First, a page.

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Quantum volume

Quantum volume definition 

Quantum volume refers to a metric used to measure the overall capabilities and error rates of a quantum computer, assessing its computational power. Developed by IBM, it provides a holistic measure of a quantum computer's overall performance, taking into account several factors beyond just the number of qubits. The goal of quantum volume is to provide a more comprehensive benchmark for comparing the power and usefulness of different quantum computers.

See also: Post-quantum cryptography, Puantum error correction

How does quantum volume work?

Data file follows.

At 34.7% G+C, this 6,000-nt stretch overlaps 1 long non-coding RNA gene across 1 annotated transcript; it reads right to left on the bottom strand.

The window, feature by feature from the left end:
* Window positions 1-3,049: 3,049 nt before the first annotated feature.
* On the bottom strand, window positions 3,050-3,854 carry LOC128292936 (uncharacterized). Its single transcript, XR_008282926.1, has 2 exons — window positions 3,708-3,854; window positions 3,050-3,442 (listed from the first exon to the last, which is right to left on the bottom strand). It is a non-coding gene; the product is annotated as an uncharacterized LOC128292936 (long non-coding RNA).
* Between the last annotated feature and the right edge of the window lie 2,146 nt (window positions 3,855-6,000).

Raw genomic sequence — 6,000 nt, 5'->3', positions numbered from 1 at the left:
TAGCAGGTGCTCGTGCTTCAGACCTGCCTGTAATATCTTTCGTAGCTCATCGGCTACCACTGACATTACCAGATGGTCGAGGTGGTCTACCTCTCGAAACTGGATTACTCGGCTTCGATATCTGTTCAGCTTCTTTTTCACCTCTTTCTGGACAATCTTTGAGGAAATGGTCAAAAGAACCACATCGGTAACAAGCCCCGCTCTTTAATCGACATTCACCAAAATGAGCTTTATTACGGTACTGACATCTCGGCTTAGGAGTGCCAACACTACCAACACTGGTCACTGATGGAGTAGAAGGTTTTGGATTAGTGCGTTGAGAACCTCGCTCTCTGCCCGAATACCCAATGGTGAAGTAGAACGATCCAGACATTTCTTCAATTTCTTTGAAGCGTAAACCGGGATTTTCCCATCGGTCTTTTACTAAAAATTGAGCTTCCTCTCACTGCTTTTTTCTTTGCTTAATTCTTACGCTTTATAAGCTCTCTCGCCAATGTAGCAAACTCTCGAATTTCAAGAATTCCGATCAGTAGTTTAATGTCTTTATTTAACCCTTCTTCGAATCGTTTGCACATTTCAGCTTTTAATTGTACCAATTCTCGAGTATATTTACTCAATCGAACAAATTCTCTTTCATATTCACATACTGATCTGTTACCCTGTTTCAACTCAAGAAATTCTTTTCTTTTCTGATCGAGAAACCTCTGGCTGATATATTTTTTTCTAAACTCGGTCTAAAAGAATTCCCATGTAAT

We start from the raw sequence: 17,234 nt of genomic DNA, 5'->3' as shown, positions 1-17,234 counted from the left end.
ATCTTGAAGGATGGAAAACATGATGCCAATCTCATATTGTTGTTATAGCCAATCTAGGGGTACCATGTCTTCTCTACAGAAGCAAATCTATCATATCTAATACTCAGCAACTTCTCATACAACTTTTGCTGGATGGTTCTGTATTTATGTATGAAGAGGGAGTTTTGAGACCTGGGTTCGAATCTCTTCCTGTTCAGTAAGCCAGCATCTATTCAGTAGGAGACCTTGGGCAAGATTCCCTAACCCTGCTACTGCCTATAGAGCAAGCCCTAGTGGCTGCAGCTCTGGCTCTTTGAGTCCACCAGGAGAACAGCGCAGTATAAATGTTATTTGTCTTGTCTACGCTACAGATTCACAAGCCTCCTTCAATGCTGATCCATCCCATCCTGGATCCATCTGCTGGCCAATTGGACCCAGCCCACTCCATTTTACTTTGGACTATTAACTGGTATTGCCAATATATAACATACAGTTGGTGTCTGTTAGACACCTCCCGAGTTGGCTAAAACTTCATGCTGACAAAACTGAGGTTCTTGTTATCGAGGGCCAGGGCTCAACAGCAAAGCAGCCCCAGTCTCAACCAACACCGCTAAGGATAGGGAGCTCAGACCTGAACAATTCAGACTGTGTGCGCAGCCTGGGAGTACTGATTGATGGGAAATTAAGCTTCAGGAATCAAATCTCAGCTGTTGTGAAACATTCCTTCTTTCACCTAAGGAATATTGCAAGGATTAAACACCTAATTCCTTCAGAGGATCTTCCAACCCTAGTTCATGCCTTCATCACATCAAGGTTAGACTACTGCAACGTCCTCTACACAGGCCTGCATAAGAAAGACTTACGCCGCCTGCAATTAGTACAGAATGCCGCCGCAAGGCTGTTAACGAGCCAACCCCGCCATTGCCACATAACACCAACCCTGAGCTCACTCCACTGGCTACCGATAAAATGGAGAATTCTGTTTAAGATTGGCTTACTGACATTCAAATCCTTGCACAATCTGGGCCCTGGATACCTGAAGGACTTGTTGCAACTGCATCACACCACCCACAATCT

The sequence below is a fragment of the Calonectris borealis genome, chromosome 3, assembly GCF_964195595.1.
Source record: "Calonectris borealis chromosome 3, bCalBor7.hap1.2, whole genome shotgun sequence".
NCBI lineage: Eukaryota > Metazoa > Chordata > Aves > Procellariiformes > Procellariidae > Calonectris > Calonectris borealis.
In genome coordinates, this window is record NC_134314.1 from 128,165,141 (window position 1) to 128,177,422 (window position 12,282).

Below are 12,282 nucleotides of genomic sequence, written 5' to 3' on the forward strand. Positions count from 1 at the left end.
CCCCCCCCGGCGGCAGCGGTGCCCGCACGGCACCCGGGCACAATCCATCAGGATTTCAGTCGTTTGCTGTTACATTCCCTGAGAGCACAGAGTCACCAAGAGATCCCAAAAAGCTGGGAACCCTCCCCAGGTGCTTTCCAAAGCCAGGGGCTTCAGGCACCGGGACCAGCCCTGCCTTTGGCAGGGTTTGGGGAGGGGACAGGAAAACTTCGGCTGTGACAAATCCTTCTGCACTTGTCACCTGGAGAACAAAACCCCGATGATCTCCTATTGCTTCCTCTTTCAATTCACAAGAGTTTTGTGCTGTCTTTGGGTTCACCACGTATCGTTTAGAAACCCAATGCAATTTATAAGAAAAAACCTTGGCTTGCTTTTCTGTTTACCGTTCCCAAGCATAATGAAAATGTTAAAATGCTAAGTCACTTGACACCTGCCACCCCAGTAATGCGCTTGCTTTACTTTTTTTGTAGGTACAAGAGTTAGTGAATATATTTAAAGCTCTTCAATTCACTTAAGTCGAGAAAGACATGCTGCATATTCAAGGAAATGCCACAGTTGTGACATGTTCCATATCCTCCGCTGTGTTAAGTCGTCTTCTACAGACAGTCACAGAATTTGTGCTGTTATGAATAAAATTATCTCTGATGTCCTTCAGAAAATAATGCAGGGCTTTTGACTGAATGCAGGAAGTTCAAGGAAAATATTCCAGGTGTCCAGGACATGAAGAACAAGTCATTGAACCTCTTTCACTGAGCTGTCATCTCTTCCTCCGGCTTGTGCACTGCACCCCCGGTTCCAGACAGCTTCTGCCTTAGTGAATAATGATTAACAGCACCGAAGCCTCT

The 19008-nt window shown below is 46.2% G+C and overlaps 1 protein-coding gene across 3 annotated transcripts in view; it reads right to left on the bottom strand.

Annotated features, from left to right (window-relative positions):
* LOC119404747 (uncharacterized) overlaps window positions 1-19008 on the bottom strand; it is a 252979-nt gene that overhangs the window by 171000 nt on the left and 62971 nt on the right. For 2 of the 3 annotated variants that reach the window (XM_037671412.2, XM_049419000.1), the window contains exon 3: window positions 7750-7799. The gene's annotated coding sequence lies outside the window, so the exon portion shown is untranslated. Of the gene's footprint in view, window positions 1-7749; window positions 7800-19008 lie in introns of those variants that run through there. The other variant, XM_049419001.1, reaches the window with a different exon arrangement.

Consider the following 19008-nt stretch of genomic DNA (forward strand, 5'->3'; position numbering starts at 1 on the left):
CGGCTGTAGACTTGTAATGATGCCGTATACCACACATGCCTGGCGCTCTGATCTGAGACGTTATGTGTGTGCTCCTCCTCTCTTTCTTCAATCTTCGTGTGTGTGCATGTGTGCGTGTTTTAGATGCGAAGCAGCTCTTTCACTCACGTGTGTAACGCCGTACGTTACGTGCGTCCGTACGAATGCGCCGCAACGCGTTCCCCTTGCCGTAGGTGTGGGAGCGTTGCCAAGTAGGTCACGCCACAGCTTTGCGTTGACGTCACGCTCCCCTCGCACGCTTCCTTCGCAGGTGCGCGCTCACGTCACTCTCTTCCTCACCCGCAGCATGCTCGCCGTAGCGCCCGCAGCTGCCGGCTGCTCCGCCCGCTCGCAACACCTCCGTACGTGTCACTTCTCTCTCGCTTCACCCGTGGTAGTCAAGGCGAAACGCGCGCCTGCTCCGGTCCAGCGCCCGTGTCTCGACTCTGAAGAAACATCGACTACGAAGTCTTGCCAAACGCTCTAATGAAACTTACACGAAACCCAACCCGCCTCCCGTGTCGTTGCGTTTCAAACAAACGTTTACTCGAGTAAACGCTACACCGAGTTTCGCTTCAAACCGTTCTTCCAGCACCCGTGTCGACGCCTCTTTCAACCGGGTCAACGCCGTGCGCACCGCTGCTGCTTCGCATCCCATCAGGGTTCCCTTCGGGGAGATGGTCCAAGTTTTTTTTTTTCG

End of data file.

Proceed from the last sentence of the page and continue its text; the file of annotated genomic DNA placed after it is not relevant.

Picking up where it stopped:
In classical computing, the basic unit of information is the bit, which can either be a 0 or a 1. These bits are the foundation for all data processing, such as RAM and CPU. Quantum computing introduces a new unit of information — the qubit. Unlike a bit, a qubit can exist in a state of 0, 1, or any quantum superposition of these states. This capability allows quantum computers to process a vast number of possibilities simultaneously.

The calculation of quantum volume involves the following steps:

  1. 1.Defining a model circuit.  The model circuit used has a width and depth equal to the number of qubits, and it involves a sequence of randomly selected gates.
  2. 2.Running the circuit. This circuit is run on the quantum computer to see if it can successfully handle and execute the operations without significant errors.
  3. 3.Analyzing and computing the quantum volume. The outputs are compared against the expected results allowing the calculation of the quantum volume.